Tower on the Flowery Creek: Savoring the Cultural Tradition of Chengdu

In Huaxiba, Chengdu, there is a landmark structure, the Huaxi Clock Tower, which was designed by Fred Rowntree, a famous British architect, and was completed in the year 1925. The clock tower, which combines the splendor of traditional Chinese temples and the functionality of Western towers, is one of the most prominent works in the style of the “Chinese-style New Architecture”, a result of the movement to adapt Western learning to the Chinese culture in the 1920s and 1930s.

In honor of the masterpiece integrating the best of Western and Traditional Chinese architectures, there is also a 10-meter tall tower modeled on the one in Huaxiba, which echoes the Chang’an Tower, landmark of the Xi’an Int’l Horticultural Expo 2011. The patterns of Sun God Birds in flight on the walls of the tower demonstrate to the visitors the ancient and mysterious Jinsha Culture, a unique, sophisticated yet little-known ancient culture whose relics were first unearthed in Chengdu several years ago; while the glass reliefs on the wall depict the fast-paced life style of Chengdu, a modern metropolis in western China.

The tower and the gate of the Garden are connected by a flowery creek formed by flower belts of various colors. The stone bridge spanning the creek not only connects the two banks of the creek, but also links the past and present of the City and the Ancient Chinese Civilization and Western Culture, highlighting the time-honored and unbroken passing of the cultural tradition of Chengdu.

Sichuan Potted Landscape: Essence of the Sichuan Horticulture

All unique plant species in the Chengdu Garden, including begonia, hibiscus, camellia, azalea, laurel, and radix asparagi, are transplanted from Chengdu. When the weather gets warm next year, other plant varieties unique in Sichuan, including Longdan bamboo, fernleaf hedge bamboo, Tianzhu bamboo, golden bamboo (phyllostachys aurea), Mianzhu bamboo and sinocalamus beecheyanus, will be added to the Chengdu Garden, which will not only enhance the attractiveness of the Garden, but also will better display the peaceful and quiet lifestyle on the western plains of Sichuan where the bamboo thrives.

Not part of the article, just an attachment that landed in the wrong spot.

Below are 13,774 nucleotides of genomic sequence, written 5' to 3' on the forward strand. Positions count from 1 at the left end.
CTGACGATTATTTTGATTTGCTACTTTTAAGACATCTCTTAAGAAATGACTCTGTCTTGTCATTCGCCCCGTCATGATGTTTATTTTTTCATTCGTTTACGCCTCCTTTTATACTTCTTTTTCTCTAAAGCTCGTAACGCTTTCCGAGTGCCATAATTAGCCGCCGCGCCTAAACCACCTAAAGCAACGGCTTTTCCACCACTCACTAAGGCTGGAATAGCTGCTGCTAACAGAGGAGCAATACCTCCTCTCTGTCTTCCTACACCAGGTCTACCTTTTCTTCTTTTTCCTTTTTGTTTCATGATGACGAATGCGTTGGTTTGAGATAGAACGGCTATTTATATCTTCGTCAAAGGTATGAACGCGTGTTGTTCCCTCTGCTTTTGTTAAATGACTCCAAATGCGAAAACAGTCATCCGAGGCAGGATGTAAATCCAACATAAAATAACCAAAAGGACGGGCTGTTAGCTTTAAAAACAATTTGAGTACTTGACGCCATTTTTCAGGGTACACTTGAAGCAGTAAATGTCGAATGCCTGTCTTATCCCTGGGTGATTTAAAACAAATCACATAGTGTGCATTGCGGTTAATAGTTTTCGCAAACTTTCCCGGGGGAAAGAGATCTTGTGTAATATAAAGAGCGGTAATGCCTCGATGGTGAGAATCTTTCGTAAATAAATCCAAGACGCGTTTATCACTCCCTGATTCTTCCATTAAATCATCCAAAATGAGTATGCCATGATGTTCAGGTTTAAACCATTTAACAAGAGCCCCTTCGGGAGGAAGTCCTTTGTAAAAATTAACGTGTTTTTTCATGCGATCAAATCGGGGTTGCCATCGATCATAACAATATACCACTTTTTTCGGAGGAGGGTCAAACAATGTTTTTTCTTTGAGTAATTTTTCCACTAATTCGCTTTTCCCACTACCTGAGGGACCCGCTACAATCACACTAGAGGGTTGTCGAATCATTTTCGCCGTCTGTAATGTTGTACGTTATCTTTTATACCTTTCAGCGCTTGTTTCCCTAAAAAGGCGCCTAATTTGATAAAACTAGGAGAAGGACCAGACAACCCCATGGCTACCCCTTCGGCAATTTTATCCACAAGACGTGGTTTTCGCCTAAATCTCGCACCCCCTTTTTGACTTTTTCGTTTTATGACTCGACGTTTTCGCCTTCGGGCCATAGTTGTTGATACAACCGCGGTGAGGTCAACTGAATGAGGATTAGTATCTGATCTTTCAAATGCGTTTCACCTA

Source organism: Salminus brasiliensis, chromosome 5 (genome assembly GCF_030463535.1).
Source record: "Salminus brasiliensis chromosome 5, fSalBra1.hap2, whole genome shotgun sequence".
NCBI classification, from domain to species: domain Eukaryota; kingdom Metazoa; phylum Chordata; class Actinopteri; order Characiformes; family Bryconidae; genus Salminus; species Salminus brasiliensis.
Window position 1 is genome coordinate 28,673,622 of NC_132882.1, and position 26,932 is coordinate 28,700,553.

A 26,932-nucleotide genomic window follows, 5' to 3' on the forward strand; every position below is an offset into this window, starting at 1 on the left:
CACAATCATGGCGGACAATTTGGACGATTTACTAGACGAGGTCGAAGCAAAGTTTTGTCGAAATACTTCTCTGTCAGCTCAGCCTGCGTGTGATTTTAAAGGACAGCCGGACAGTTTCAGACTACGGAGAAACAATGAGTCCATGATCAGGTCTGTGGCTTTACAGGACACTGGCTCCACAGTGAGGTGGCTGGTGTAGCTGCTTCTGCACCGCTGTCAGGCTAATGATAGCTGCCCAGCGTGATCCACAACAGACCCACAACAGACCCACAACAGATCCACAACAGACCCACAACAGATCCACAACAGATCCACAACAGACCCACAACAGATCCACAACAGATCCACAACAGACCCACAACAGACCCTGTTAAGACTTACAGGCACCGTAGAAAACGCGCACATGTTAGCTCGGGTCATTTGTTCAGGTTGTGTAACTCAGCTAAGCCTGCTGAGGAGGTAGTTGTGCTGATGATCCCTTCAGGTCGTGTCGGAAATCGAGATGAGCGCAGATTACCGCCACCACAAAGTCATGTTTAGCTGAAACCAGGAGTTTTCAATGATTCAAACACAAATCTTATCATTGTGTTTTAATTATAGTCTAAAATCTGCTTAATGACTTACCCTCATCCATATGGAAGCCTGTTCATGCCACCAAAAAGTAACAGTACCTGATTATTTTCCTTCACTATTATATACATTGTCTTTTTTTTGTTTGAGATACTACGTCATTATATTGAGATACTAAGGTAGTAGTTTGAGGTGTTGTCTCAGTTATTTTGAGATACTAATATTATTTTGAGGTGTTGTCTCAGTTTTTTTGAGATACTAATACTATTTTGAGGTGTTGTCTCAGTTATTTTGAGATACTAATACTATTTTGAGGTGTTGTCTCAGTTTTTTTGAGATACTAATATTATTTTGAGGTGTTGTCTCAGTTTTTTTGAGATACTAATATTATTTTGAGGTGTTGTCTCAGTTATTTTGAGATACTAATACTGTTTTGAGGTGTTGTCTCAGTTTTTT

Sichuan-style potted landscape, as one of the four schools of traditional Chinese spotted landscapes, is a time-honored branch of horticulture. To provide the visitors with a visual feast of the best of Sichuan-style landscaping, a number of Sichuan bamboo and tree potted landscapes will be transferred to the Chengdu Garden next year. Those masterpieces of miniature landscaping, some of which are quiet and elegant, some magnificent and towering and some seemingly precipitous and forbidding, are “three-dimensional poems and soundless pictures” for the visitors to appreciate at leisure next year during the Expo.

Another highlight in the Chengdu Garden is a five-meter plant sculpture modeled on the terra cotta figure of a drum-beating story-teller dating back to the Eastern Dynasty (25 A.D. to 220 A.D.), which was unearthed in Tianhui Town of Chengdu. The plant sculpture, which integrates humanities and the horticulture, vividly captures the dramatic expression and gesture of the ancient story-teller who seems to be narrating the brilliant past of Sichuan and praising the bright future of the Land of Abundance.

Source: http://en.expo2011.cn/2010/1125/3079.htm